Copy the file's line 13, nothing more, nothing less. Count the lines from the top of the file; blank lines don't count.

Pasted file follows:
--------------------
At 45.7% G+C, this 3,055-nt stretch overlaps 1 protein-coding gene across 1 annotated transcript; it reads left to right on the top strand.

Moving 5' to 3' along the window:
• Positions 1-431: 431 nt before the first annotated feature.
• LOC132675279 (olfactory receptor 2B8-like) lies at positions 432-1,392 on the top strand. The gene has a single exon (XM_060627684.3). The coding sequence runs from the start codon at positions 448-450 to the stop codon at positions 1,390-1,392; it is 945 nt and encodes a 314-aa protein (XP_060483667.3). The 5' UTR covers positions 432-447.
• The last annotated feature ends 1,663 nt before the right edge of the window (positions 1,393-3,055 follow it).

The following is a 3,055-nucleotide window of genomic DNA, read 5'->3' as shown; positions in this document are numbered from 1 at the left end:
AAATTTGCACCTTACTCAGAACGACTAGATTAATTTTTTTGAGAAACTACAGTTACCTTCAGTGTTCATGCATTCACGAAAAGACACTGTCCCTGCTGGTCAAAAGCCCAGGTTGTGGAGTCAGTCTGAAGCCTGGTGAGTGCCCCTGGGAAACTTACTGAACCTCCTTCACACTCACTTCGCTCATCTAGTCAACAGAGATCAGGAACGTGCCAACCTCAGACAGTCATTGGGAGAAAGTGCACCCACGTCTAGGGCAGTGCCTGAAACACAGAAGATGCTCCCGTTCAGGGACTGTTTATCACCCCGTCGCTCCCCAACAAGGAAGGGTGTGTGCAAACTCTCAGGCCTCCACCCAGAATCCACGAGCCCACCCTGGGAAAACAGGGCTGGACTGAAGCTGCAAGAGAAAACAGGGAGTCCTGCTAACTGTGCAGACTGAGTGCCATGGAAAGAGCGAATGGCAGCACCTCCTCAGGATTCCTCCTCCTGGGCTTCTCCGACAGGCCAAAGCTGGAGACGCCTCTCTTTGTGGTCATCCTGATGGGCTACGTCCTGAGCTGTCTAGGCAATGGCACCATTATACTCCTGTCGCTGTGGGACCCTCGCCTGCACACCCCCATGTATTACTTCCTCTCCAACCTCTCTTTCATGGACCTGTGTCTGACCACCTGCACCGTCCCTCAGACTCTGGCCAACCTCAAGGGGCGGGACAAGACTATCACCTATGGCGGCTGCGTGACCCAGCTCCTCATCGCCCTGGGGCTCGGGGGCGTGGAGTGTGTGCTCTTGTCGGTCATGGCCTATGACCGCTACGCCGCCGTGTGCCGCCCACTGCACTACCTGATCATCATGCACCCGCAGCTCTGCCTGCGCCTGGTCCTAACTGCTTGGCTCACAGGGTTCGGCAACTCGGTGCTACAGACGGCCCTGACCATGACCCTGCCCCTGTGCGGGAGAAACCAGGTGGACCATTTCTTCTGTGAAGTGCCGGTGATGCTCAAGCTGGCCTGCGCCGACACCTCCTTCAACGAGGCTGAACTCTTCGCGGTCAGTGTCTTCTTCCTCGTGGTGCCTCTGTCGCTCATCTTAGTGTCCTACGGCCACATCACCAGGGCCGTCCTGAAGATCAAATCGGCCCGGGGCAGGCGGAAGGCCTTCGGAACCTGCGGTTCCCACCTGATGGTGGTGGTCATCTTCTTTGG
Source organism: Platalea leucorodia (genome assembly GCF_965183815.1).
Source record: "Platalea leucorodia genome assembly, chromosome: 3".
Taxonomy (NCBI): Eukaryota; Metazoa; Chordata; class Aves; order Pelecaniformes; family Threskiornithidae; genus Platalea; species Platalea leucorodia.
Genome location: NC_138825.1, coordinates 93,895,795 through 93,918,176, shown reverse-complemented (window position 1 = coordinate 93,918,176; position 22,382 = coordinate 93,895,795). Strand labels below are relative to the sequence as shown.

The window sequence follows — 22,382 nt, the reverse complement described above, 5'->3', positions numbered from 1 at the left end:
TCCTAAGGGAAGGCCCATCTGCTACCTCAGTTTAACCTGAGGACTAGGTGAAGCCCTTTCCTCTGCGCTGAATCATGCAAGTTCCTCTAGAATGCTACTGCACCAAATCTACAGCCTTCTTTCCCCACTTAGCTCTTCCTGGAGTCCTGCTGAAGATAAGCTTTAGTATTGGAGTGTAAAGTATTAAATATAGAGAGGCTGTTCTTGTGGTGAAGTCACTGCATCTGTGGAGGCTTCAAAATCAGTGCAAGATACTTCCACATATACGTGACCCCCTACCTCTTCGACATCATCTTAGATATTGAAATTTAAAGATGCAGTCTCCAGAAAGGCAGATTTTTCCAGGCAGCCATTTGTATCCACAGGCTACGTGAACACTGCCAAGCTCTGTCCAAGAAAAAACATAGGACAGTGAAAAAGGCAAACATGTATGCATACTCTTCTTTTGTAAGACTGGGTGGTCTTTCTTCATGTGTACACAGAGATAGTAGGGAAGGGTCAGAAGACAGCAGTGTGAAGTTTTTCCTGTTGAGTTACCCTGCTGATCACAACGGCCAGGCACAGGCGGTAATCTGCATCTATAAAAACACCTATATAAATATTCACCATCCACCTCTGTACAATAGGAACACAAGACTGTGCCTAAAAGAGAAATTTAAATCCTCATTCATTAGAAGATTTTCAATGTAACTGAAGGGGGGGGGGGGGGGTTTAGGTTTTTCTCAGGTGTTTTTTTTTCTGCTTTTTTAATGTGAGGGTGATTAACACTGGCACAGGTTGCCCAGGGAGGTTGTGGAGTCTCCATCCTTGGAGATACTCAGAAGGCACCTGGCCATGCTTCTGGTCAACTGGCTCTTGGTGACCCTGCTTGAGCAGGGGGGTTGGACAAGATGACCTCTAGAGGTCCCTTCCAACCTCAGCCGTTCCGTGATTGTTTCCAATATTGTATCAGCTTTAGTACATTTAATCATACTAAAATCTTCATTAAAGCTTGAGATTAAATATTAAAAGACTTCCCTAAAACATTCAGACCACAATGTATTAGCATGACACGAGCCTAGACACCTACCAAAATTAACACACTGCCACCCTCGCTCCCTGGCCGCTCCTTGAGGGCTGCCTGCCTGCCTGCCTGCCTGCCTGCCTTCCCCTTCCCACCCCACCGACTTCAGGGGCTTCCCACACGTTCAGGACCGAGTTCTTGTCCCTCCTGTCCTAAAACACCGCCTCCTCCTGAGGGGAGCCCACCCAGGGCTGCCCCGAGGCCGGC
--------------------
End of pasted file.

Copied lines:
TCCTAAGGGAAGGCCCATCTGCTACCTCAGTTTAACCTGAGGACTAGGTGAAGCCCTTTCCTCTGCGCTGAATCATGCAAGTTCCTCTAGAATGCTACTGCACCAAATCTACAGCCTTCTTTCCCCACTTAGCTCTTCCTGGAGTCCTGCTGAAGATAAGCTTTAGTATTGGAGTGTAAAGTATTAAATATAGAGAGGCTGTTCTTGTGGTGAAGTCACTGCATCTGTGGAGGCTTCAAAATCAGTGCAAGATACTTCCACATATACGTGACCCCCTACCTCTTCGACATCATCTTAGATATTGAAATTTAAAGATGCAGTCTCCAGAAAGGCAGATTTTTCCAGGCAGCCATTTGTATCCACAGGCTACGTGAACACTGCCAAGCTCTGTCCAAGAAAAAACATAGGACAGTGAAAAAGGCAAACATGTATGCATACTCTTCTTTTGTAAGACTGGGTGGTCTTTCTTCATGTGTACACAGAGATAGTAGGGAAGGGTCAGAAGACAGCAGTGTGAAGTTTTTCCTGTTGAGTTACCCTGCTGATCACAACGGCCAGGCACAGGCGGTAATCTGCATCTATAAAAACACCTATATAAATATTCACCATCCACCTCTGTACAATAGGAACACAAGACTGTGCCTAAAAGAGAAATTTAAATCCTCATTCATTAGAAGATTTTCAATGTAACTGAAGGGGGGGGGGGGGGGTTTAGGTTTTTCTCAGGTGTTTTTTTTTCTGCTTTTTTAATGTGAGGGTGATTAACACTGGCACAGGTTGCCCAGGGAGGTTGTGGAGTCTCCATCCTTGGAGATACTCAGAAGGCACCTGGCCATGCTTCTGGTCAACTGGCTCTTGGTGACCCTGCTTGAGCAGGGGGGTTGGACAAGATGACCTCTAGAGGTCCCTTCCAACCTCAGCCGTTCCGTGATTGTTTCCAATATTGTATCAGCTTTAGTACATTTAATCATACTAAAATCTTCATTAAAGCTTGAGATTAAATATTAAAAGACTTCCCTAAAACATTCAGACCACAATGTATTAGCATGACACGAGCCTAGACACCTACCAAAATTAACACACTGCCACCCTCGCTCCCTGGCCGCTCCTTGAGGGCTGCCTGCCTGCCTGCCTGCCTGCCTGCCTTCCCCTTCCCACCCCACCGACTTCAGGGGCTTCCCACACGTTCAGGACCGAGTTCTTGTCCCTCCTGTCCTAAAACACCGCCTCCTCCTGAGGGGAGCCCACCCAGGGCTGCCCCGAGGCCGGC